is reached. Camp Deposit is established. Cached blacksmith bellows and tools, bear skins, axes, auger, files, two kegs of parched corn, two kegs of pork, a keg of salt, chisels, tin cups, two rifles, beaver traps. Twenty-four lb of powder in lead kegs in separate caches. Hid red pirogue. Natives did not tell them of this river. Unable to immediately determine which river is the Missouri, a scouting party is sent to explore each branch, North fork (Marias), South fork (Missouri). Sgt. Gass and two others go up south fork. Sgt. Pryor and two others go up north fork. Can't decide which river is Missouri. Clark, Gass, Shannon, York and Fields brothers go up south fork. Lewis, Drouillard, Shields, Windsor Pryor, Cruzatte, Lepage go up north fork. Most men in expedition believe north fork is the Missouri. Lewis and Clark believe south fork is Missouri and followed that fork. June 13: Scouting ahead of the expedition, Lewis and four companions sight the Great Falls of the Missouri River, confirming that they were heading in the right direction. Lewis writes when he discovers the Great Falls of the Missouri. "When my ears were saluted with the agreeable sound of a fall of water and advancing a little further I saw the spray arrise above the plain like a column of smoke.....began to make a roaring too tremendous to be mistaken for any cause short of the great falls of the Missouri." June 14: Lewis takes off on an exploratory walk of the north side of the river. Lewis shoots a bison. While he is watching the bison die, a grizzly bear sneaks up on him and chases him into river. June 21 – July 2: A portage of boats and equipment is made around the falls. June 27: Cached: desk, books, specimens of plants and minerals, two kegs of pork, ​1⁄2 keg of flour, two blunderbusses, ​1⁄2 keg of fixed ammo, and other small articles. June: 18.4 miles Clark surveyed route. Clark was the first white man to see falls from south side of river. As Clark was surveying route he discovered a giant fountain (Giant Springs). June 22 – July 9: Construction of iron framed boat used to replace pirogues. It was floated on July 9 but leaked after a rain storm. The boat failed and was dismantled and cached July 10. July 10–15: Established canoe camp to construct 2 new dugout canoes to replace failed iron frame boat. July 15 – August 8: Great Falls to the Shoshone. Left canoe camp with eight vessels traveled through the Gates of the Mountains, to the Three Forks (the three rivers that make up the Missouri River, the Jefferson River, the Gallatin River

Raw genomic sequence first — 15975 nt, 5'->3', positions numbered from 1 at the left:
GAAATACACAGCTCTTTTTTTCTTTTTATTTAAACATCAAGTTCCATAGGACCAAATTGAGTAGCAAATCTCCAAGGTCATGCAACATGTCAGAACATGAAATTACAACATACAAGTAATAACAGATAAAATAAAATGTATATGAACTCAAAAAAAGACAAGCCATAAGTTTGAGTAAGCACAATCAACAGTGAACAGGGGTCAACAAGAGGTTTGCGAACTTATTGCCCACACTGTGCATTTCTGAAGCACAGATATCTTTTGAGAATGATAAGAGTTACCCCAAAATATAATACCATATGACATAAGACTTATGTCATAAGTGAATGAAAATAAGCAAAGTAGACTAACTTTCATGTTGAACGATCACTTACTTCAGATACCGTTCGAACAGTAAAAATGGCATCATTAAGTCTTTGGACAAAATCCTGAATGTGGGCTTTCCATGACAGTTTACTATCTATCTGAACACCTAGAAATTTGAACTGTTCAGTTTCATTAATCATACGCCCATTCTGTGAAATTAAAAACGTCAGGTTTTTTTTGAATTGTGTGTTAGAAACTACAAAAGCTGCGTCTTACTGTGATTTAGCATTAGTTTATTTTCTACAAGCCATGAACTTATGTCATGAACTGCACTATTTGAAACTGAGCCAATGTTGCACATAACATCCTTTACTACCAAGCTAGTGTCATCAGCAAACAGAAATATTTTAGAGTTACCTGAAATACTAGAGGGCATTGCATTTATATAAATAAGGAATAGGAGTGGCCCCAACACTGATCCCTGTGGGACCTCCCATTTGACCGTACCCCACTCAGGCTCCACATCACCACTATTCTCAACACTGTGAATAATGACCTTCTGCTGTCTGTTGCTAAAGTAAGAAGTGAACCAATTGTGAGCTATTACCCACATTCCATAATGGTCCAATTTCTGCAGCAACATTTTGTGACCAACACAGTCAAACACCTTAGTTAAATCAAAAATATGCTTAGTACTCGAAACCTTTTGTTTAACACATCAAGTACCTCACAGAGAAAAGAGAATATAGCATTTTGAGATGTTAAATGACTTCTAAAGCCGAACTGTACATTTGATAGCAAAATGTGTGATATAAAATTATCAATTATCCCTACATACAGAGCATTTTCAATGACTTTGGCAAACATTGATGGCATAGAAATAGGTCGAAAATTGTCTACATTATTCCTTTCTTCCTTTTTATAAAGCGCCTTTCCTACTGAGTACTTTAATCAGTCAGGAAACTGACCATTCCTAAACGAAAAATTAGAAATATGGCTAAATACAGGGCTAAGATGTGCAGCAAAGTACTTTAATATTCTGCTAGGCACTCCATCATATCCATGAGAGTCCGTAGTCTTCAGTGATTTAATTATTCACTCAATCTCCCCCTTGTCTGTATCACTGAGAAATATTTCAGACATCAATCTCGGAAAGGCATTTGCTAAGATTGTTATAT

Gallatin River